Date: 08 Nov 2010

A Cognitive Science Perspective on Legal Ontologies

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Abstract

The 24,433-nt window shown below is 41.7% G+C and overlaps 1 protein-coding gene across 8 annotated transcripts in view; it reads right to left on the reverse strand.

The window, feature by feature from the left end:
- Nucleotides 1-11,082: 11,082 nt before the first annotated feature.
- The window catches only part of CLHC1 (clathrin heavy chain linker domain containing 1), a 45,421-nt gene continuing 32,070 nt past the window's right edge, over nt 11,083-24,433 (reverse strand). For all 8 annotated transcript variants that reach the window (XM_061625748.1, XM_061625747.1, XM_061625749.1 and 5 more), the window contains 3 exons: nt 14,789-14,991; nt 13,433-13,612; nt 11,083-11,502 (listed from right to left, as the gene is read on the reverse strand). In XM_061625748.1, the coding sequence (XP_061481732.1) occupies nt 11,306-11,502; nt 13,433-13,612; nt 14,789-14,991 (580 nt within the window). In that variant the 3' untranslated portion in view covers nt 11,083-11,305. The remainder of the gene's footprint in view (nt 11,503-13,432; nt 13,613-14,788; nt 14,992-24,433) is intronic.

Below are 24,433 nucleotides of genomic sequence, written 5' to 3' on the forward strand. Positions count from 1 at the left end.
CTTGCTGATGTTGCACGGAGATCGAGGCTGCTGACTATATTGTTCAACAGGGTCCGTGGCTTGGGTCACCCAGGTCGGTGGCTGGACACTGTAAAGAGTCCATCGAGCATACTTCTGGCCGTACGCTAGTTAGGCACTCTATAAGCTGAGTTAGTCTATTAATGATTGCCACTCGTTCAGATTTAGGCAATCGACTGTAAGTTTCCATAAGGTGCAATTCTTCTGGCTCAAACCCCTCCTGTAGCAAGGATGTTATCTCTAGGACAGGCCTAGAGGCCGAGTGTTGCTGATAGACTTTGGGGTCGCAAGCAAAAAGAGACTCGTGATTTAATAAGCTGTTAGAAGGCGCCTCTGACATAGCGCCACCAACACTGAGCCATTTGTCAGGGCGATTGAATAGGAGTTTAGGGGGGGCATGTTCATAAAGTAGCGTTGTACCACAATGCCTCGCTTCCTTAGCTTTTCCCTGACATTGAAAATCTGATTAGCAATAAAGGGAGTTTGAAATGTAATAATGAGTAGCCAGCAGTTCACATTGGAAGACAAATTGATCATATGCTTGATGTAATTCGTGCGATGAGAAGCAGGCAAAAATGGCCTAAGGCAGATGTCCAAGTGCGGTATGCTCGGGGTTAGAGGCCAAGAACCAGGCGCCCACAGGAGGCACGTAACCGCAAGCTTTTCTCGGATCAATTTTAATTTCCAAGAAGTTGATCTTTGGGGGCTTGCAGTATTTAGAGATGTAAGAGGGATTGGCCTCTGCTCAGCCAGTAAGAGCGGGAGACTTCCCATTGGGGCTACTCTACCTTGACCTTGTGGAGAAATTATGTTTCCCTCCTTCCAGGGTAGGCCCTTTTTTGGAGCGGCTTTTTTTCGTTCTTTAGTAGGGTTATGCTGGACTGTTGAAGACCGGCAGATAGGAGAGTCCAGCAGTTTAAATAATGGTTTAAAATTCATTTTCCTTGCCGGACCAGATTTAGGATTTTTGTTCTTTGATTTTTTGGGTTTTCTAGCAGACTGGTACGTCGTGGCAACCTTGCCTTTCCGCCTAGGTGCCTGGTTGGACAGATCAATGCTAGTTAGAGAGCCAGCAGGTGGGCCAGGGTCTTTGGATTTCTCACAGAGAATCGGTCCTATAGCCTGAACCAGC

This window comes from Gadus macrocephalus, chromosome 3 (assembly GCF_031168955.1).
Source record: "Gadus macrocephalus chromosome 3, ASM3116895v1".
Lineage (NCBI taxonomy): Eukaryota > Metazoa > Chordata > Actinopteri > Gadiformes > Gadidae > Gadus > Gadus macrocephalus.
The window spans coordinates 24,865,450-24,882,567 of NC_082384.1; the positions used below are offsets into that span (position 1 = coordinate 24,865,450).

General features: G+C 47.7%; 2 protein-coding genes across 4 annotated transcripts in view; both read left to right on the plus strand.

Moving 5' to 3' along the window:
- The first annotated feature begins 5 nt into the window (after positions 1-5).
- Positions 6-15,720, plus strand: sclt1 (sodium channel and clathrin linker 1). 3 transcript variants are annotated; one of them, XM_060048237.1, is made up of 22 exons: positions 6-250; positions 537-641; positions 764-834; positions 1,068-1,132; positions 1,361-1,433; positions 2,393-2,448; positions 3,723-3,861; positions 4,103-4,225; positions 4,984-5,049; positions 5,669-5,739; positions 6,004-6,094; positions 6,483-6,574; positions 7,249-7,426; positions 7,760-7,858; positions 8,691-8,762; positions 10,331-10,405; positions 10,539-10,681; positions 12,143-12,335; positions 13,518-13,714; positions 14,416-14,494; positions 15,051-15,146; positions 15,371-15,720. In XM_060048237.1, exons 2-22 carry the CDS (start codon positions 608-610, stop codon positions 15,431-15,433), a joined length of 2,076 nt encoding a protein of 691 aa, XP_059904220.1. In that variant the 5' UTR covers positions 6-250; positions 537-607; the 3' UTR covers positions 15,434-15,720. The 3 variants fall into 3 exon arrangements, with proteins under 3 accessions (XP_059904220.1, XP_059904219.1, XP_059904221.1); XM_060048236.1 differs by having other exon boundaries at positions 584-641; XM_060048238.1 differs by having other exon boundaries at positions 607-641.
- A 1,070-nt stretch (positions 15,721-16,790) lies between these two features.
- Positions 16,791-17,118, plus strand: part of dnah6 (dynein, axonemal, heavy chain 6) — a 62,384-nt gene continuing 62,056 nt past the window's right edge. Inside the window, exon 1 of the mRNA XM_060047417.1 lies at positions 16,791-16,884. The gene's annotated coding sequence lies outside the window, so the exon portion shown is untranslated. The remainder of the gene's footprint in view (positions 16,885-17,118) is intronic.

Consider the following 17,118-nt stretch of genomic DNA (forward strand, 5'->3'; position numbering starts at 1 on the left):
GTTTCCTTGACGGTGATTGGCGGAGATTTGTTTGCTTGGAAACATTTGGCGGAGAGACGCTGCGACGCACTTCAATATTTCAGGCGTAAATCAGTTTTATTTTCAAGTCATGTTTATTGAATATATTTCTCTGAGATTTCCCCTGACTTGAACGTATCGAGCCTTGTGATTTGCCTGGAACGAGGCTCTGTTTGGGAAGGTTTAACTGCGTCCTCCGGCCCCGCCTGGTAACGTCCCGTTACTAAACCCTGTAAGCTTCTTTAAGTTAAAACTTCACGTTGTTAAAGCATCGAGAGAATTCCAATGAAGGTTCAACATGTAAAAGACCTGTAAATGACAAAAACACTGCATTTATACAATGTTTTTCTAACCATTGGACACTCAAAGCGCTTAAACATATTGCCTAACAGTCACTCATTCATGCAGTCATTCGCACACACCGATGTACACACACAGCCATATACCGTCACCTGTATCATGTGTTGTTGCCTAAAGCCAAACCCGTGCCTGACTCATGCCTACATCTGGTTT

We can trace five origins of ontology engineering, and all five still play a major role in ontology engineering. Each of these roots gives a different perspective on content and use of ontologies. Philosophical ontology is concerned with “reality”; Information science with systematic terminology; Artificial Intelligence (AI) with terminological knowledge, Knowledge Engineering with the specification of knowledge bases, and Information Management with semantics. Associated with these roots, the applications differ and range from analytic clarification to automated reasoning. Also mismatches between formalism and aim occur frequently. These mismatches can often be traced to an unclear distinction between knowledge and semantics. We explain this difference in Section 4.3 using a simple cognitive architecture for natural language production. A Cognitive Science perspective is however well suited where top ontologies try to cover the core concepts of common sense, as a wealth of empirical studies have become available on the content of our “knowledge instincts”. We present an example on the modeling of spatial concepts and refer to our still ongoing work on a common-sense based core ontology for legal domains: LKIF-Core (Hoekstra et al. 2007; Hoekstra 2009).